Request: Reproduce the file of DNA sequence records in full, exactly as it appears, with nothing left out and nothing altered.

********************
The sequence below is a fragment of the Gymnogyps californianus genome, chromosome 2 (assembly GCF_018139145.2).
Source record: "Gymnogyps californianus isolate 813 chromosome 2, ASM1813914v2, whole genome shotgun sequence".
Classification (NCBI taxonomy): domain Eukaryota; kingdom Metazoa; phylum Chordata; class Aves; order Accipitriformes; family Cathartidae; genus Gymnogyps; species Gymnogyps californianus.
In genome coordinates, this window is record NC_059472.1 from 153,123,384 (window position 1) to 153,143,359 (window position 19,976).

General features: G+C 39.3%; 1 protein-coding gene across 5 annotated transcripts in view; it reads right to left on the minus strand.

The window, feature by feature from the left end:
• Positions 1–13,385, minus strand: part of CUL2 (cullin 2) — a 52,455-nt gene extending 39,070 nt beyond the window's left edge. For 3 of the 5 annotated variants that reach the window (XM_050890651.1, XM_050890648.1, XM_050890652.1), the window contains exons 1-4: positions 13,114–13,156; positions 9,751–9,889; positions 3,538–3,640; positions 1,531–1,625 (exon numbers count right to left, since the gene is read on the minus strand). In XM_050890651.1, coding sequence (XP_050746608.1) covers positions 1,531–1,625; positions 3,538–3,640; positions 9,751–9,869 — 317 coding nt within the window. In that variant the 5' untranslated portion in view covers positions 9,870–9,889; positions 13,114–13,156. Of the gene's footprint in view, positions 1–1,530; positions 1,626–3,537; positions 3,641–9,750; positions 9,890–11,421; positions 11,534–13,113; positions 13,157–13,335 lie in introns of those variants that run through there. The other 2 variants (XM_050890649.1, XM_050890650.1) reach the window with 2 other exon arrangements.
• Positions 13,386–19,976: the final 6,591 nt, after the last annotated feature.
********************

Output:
The sequence below is a fragment of the Gymnogyps californianus genome, chromosome 2 (assembly GCF_018139145.2).
Source record: "Gymnogyps californianus isolate 813 chromosome 2, ASM1813914v2, whole genome shotgun sequence".
Classification (NCBI taxonomy): domain Eukaryota; kingdom Metazoa; phylum Chordata; class Aves; order Accipitriformes; family Cathartidae; genus Gymnogyps; species Gymnogyps californianus.
In genome coordinates, this window is record NC_059472.1 from 153,123,384 (window position 1) to 153,143,359 (window position 19,976).

General features: G+C 39.3%; 1 protein-coding gene across 5 annotated transcripts in view; it reads right to left on the minus strand.

The window, feature by feature from the left end:
• Positions 1–13,385, minus strand: part of CUL2 (cullin 2) — a 52,455-nt gene extending 39,070 nt beyond the window's left edge. For 3 of the 5 annotated variants that reach the window (XM_050890651.1, XM_050890648.1, XM_050890652.1), the window contains exons 1-4: positions 13,114–13,156; positions 9,751–9,889; positions 3,538–3,640; positions 1,531–1,625 (exon numbers count right to left, since the gene is read on the minus strand). In XM_050890651.1, coding sequence (XP_050746608.1) covers positions 1,531–1,625; positions 3,538–3,640; positions 9,751–9,869 — 317 coding nt within the window. In that variant the 5' untranslated portion in view covers positions 9,870–9,889; positions 13,114–13,156. Of the gene's footprint in view, positions 1–1,530; positions 1,626–3,537; positions 3,641–9,750; positions 9,890–11,421; positions 11,534–13,113; positions 13,157–13,335 lie in introns of those variants that run through there. The other 2 variants (XM_050890649.1, XM_050890650.1) reach the window with 2 other exon arrangements.
• Positions 13,386–19,976: the final 6,591 nt, after the last annotated feature.